Fire in a Bottle - The ROS Theory of Obesity and The Proton Theory

hyperlipid

(PJ) #1

I have found reading this very thought-provoking.
Not sure how to test it myself, short of just adding more cocoa butter or stearic acid to my food – and ingesting more saturated and less monounsaturated fats – and then wildly guessing that a positive result is somehow more positive than it might have been otherwise.
But it seems like IF it’s valid, this would be a HUGE confounder related to fat gain and fat loss.

Fire in a Bottle: Humans as Oxidative Vessels

The ROS Theory of Obesity from Brad Marshall at fireinabottle.net
~based on the Protons theory by Petro Dobromylskyj high-fat-nutrition.blogspot.com

He didn’t put it all in one doc, it’s in very short simple blog posts, so here’s the list of them in sequence.

the-ros-theory-of-obesity
the-mitochondria
a-highly-conserved-molecular-bottleneck
physiological-insulin-resistance
this-is-what-fat-burning-looks-like
saturated-fat-causes-physiological-insulin-resistance-in-humans
unsaturated-fat-prevents-physiological-insulin-resistance-in-humans
the-amount-of-polyunsaturated-fat-in-the-modern-american-diet-fattens-up-mice-without-additional-calories
long-chain-saturated-fat-causes-fat-loss-in-mice
butter-causes-a-high-level-of-available-energy-8-hours-after-a-meal
the-loss-of-scd1-prevents-obesity-in-mice
the-body-fat-of-obese-adults-is-highly-unsaturated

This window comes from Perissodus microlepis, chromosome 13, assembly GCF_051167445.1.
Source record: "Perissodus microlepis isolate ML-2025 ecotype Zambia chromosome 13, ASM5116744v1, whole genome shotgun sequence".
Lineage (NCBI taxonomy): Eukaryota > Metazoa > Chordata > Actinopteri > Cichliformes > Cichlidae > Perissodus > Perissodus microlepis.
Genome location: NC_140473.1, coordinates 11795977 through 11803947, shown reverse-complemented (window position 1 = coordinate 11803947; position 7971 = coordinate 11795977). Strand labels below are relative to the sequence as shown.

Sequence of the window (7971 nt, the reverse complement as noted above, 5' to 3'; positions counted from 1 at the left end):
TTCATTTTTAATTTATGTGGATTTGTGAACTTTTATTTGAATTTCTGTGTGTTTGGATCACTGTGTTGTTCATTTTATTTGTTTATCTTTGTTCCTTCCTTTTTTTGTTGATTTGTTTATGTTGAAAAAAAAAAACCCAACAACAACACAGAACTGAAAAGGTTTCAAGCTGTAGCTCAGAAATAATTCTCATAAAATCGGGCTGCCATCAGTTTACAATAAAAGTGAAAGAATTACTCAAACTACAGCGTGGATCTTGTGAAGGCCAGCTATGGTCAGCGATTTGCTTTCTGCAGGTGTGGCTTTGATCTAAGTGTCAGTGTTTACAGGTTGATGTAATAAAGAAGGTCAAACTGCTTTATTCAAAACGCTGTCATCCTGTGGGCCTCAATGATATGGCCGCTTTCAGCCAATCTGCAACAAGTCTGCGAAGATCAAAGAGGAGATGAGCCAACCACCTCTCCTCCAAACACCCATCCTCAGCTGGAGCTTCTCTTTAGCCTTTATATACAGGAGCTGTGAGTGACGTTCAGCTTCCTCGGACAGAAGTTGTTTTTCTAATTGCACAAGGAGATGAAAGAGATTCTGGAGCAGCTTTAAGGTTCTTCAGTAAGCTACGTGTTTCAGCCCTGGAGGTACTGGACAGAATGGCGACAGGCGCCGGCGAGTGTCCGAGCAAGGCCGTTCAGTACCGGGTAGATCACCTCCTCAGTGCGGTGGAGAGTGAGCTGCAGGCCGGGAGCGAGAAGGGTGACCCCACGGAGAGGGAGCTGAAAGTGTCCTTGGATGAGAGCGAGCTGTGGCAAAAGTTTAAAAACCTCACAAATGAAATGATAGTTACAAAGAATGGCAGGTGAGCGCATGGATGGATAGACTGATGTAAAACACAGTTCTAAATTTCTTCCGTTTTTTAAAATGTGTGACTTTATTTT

ros-is-satiation
the-three-countries-study
fire-in-a-bottle
intro-to-oxidation
the-oxygen-catastrophe
superoxide-an-unlikely-hero
meet-your-antioxidant-system
two-elegant-experiments-demonstrating-that-ros-is-the-signal
summary-of-the-intruduction-to-life-in-a-bottle


Carnivores: Rough estimate, what's the % of your meat&fat types?
What Are People's Thoughts On The Croissant Diet?
Jenna’s N=1 and Accountability Thread
(Michael - When reality fails to meet expectations, the problem is not reality.) #2

Thanks for the links.


(Bunny) #3

I have spent a long time trying to figure this out and the endless amount of science behind it, metabolic dysregulation, diabetes, body fat gain, body fat loss ect…

What solved the problem for me was so simple, that I still can’t believe it! Only way to describe it, is a continuous state of shock!

Simply lifting weights and paying particular attention to the Gluteus Maximus (base root cause); that’s what explains all the science your citing above.

I know that sounds hard to believe but when you put the entire puzzle together (biological pathways), all roads lead to the glutes.


(PJ) #4

I… don’t get it.

The theory is all about ROS and types of fat.

I don’t get how doing squats somehow summarizes that. :slight_smile: